“It’s Good To Be A Teacher…”
Nick Diaz
Work-to-rule, teachers’ contract, planning time, Board of Education, FCTA, negotiated agreement – these topics, and more, have surfaced recently in Frederick concerning local education issues.

Monday, November 10, 2008
Election Post Mortem
Steven R. Berryman
Election 2008 is over. America now has a new president-elect, and an opportunity to evaluate just what Barack Obama’s victory means. Here are some lessons learned along with some 20/20 hindsight.

20081119 This week in The Tentacle

Tuesday, November 18, 2008

Today in the DC Examiner: Are we bailing out dead donkeys?

Today in the DC Examiner: Are we bailing out dead donkeys?

November 18, 2008

Examiner Editorial: Treasury Secretary Henry Paulson is handing out billions of tax dollars to selected Wall Street firms, but refuses to disclose any details of who, how much or with what in return. This is a major scandal-in-the-making.

Quin Hillyer: The Supreme Court agrees to hear another case that could put McCain-Feingold regulation of political speech in the legal garbage can where it belongs.

Examiner OpEd: John Hawkins pens an open letter to GOP members of the U.S. Senate, challenging them to try something new.

20081118 Today in the DC Examiner Are we bailing out dead donkeys?

Saturday, November 15, 2008

Presidents Radio Address for November 14 2008

Presidents Radio Address for November 14 2008

For Immediate Release
Office of the Press Secretary
November 14, 2008
President's Radio Address
President's Radio Address Audio En Español

In Focus: Economy

THE PRESIDENT: Good morning. This weekend I am hosting a summit on the global financial crisis with leaders of developed and developing nations. By working together, I'm confident that with time we can overcome this crisis and return our economies to the path of growth and vitality.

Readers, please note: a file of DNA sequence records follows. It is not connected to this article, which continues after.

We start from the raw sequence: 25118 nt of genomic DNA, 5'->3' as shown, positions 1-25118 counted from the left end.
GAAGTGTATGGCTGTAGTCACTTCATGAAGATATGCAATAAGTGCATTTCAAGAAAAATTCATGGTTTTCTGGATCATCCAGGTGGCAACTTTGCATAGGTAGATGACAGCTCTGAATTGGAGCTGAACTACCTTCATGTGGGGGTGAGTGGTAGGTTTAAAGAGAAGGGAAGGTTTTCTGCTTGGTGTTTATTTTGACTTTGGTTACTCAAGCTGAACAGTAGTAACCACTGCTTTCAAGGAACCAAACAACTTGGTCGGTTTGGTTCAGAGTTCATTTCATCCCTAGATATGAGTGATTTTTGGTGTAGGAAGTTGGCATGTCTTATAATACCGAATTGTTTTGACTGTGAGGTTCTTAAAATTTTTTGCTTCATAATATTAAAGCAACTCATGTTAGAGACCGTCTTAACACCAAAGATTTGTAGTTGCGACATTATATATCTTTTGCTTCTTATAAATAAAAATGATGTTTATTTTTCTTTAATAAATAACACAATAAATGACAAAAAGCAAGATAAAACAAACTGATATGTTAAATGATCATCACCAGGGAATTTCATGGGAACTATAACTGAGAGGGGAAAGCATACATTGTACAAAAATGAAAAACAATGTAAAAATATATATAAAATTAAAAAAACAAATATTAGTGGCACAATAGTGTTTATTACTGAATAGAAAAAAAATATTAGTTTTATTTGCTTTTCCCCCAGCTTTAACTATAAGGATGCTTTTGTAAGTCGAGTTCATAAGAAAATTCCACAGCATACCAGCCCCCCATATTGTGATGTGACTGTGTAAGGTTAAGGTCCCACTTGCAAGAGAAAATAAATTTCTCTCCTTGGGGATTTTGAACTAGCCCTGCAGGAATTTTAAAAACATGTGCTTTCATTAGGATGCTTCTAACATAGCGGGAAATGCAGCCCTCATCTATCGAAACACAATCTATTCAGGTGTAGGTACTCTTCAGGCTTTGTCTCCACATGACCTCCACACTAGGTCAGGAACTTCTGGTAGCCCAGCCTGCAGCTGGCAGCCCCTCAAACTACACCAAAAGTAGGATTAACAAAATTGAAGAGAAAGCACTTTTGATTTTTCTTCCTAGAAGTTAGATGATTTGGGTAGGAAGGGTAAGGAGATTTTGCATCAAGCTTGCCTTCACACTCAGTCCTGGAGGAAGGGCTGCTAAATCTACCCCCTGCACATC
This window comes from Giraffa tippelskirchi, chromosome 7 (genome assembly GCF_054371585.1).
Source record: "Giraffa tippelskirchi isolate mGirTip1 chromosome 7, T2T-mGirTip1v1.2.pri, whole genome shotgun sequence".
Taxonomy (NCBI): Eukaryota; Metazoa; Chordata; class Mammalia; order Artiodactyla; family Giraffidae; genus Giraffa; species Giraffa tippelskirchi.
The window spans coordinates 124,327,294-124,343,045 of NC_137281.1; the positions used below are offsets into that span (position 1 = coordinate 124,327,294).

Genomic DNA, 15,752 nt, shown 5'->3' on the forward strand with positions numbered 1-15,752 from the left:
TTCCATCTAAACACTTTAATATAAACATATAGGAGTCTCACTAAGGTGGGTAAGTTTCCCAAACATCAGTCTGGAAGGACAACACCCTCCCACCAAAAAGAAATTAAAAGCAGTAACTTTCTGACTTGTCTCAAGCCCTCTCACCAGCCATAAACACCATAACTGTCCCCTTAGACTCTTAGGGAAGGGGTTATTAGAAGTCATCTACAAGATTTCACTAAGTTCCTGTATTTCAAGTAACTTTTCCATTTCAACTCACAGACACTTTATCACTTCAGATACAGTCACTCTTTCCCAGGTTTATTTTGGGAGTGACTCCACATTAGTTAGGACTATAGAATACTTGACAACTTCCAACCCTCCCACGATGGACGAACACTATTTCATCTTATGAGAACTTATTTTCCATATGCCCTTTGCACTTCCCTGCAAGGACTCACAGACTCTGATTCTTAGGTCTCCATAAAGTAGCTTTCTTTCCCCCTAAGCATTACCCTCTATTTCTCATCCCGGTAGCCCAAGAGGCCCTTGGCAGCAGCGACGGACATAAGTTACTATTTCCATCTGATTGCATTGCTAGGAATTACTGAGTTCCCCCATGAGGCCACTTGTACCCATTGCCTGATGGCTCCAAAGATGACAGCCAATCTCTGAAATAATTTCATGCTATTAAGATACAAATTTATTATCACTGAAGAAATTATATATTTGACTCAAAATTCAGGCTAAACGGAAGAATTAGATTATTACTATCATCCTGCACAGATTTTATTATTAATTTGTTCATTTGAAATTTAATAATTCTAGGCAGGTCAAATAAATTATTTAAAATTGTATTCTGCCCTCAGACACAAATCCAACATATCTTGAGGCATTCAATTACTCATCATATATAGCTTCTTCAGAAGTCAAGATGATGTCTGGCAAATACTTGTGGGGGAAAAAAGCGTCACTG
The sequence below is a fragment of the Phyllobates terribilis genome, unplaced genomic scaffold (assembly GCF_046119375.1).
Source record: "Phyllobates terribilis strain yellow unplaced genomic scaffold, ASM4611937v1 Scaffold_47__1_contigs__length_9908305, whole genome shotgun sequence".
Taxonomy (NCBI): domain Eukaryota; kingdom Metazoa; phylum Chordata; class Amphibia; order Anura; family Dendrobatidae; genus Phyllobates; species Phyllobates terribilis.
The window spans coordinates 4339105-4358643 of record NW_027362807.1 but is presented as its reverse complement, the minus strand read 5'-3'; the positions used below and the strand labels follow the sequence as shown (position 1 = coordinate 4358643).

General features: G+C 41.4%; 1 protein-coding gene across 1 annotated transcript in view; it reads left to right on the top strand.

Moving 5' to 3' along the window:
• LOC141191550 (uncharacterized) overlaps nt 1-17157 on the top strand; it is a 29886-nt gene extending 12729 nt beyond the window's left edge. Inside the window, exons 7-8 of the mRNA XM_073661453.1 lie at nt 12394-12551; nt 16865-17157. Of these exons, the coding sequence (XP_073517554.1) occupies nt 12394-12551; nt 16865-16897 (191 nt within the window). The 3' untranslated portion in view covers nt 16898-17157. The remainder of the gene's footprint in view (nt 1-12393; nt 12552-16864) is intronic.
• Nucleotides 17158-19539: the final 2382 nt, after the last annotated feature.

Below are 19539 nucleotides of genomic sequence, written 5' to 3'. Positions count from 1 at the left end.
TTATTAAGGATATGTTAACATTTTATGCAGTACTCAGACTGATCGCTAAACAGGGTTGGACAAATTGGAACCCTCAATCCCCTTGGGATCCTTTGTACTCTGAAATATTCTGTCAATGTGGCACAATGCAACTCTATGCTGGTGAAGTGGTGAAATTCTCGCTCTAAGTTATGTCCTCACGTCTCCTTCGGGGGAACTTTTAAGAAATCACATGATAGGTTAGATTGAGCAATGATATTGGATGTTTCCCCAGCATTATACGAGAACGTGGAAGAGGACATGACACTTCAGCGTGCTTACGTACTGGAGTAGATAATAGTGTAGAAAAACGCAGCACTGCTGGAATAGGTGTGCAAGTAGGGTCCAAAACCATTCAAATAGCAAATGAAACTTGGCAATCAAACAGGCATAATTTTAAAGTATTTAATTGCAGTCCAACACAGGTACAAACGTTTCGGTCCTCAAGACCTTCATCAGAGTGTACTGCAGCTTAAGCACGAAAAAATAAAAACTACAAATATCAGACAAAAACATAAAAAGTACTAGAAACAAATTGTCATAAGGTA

I know many of you listening are worried about the challenges facing our economy. Stock market declines have eroded the value of retirement accounts and pension funds. The tightening of credit has made it harder for families to borrow money for cars, homes, and education. Businesses have found it harder to get loans to expand their operations and create jobs. Many nations have suffered job losses and have serious concerns about the worsening economy.

Nations around the world have responded to this situation with bold measures, and our actions are having an impact. Credit markets are beginning to thaw and businesses are gaining access to essential short-term financing. It will require more time for these improvements to fully take hold and there will be more difficult days ahead, but the United States and our partners are taking the right steps to get through the crisis.

As we address the current crisis, we also need to make broader reforms to adapt our financial systems to the 21st century. So during this summit, I will work with other leaders to establish principles for reform, such as making markets more transparent and ensuring that markets, firms, and financial products are properly regulated.

All these steps will require decisive actions from governments around the world. At the same time, we must recognize that government intervention is not a cure-all. While reforms in the financial sector are essential, the long-term solution to today's problems is sustained economic growth. And the surest path to that growth is free markets and free people.